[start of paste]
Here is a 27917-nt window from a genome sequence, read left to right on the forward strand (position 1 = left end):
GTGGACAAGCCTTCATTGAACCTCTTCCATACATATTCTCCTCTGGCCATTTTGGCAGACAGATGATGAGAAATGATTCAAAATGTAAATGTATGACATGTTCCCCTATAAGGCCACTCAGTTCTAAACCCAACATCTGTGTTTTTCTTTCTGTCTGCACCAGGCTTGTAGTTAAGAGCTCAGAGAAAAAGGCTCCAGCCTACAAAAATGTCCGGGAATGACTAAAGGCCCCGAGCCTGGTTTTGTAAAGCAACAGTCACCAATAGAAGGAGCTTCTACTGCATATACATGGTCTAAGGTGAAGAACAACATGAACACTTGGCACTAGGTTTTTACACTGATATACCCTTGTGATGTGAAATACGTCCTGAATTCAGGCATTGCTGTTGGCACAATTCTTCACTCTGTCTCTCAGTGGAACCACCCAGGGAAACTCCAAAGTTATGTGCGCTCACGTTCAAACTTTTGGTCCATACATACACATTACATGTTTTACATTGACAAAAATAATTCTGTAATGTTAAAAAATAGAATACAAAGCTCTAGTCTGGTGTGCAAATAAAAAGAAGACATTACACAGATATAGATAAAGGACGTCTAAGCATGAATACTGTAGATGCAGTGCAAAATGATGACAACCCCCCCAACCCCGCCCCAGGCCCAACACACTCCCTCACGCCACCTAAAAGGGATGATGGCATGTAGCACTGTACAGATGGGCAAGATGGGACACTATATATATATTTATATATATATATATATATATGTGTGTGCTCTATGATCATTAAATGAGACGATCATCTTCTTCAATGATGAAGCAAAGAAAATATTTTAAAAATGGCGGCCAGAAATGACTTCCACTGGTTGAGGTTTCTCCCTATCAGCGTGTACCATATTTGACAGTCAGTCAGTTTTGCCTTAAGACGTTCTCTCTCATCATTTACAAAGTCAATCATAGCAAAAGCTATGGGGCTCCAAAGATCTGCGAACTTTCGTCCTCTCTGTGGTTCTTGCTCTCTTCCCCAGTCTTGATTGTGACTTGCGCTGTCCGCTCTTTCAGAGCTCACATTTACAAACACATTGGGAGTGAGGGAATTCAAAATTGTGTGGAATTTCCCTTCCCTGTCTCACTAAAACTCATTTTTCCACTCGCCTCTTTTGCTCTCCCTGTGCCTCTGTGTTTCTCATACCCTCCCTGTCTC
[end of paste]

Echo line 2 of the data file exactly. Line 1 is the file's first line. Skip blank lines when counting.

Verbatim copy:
GTGGACAAGCCTTCATTGAACCTCTTCCATACATATTCTCCTCTGGCCATTTTGGCAGACAGATGATGAGAAATGATTCAAAATGTAAATGTATGACATGTTCCCCTATAAGGCCACTCAGTTCTAAACCCAACATCTGTGTTTTTCTTTCTGTCTGCACCAGGCTTGTAGTTAAGAGCTCAGAGAAAAAGGCTCCAGCCTACAAAAATGTCCGGGAATGACTAAAGGCCCCGAGCCTGGTTTTGTAAAGCAACAGTCACCAATAGAAGGAGCTTCTACTGCATATACATGGTCTAAGGTGAAGAACAACATGAACACTTGGCACTAGGTTTTTACACTGATATACCCTTGTGATGTGAAATACGTCCTGAATTCAGGCATTGCTGTTGGCACAATTCTTCACTCTGTCTCTCAGTGGAACCACCCAGGGAAACTCCAAAGTTATGTGCGCTCACGTTCAAACTTTTGGTCCATACATACACATTACATGTTTTACATTGACAAAAATAATTCTGTAATGTTAAAAAATAGAATACAAAGCTCTAGTCTGGTGTGCAAATAAAAAGAAGACATTACACAGATATAGATAAAGGACGTCTAAGCATGAATACTGTAGATGCAGTGCAAAATGATGACAACCCCCCCAACCCCGCCCCAGGCCCAACACACTCCCTCACGCCACCTAAAAGGGATGATGGCATGTAGCACTGTACAGATGGGCAAGATGGGACACTATATATATATTTATATATATATATATATATATGTGTGTGCTCTATGATCATTAAATGAGACGATCATCTTCTTCAATGATGAAGCAAAGAAAATATTTTAAAAATGGCGGCCAGAAATGACTTCCACTGGTTGAGGTTTCTCCCTATCAGCGTGTACCATATTTGACAGTCAGTCAGTTTTGCCTTAAGACGTTCTCTCTCATCATTTACAAAGTCAATCATAGCAAAAGCTATGGGGCTCCAAAGATCTGCGAACTTTCGTCCTCTCTGTGGTTCTTGCTCTCTTCCCCAGTCTTGATTGTGACTTGCGCTGTCCGCTCTTTCAGAGCTCACATTTACAAACACATTGGGAGTGAGGGAATTCAAAATTGTGTGGAATTTCCCTTCCCTGTCTCACTAAAACTCATTTTTCCACTCGCCTCTTTTGCTCTCCCTGTGCCTCTGTGTTTCTCATACCCTCCCTGTCTC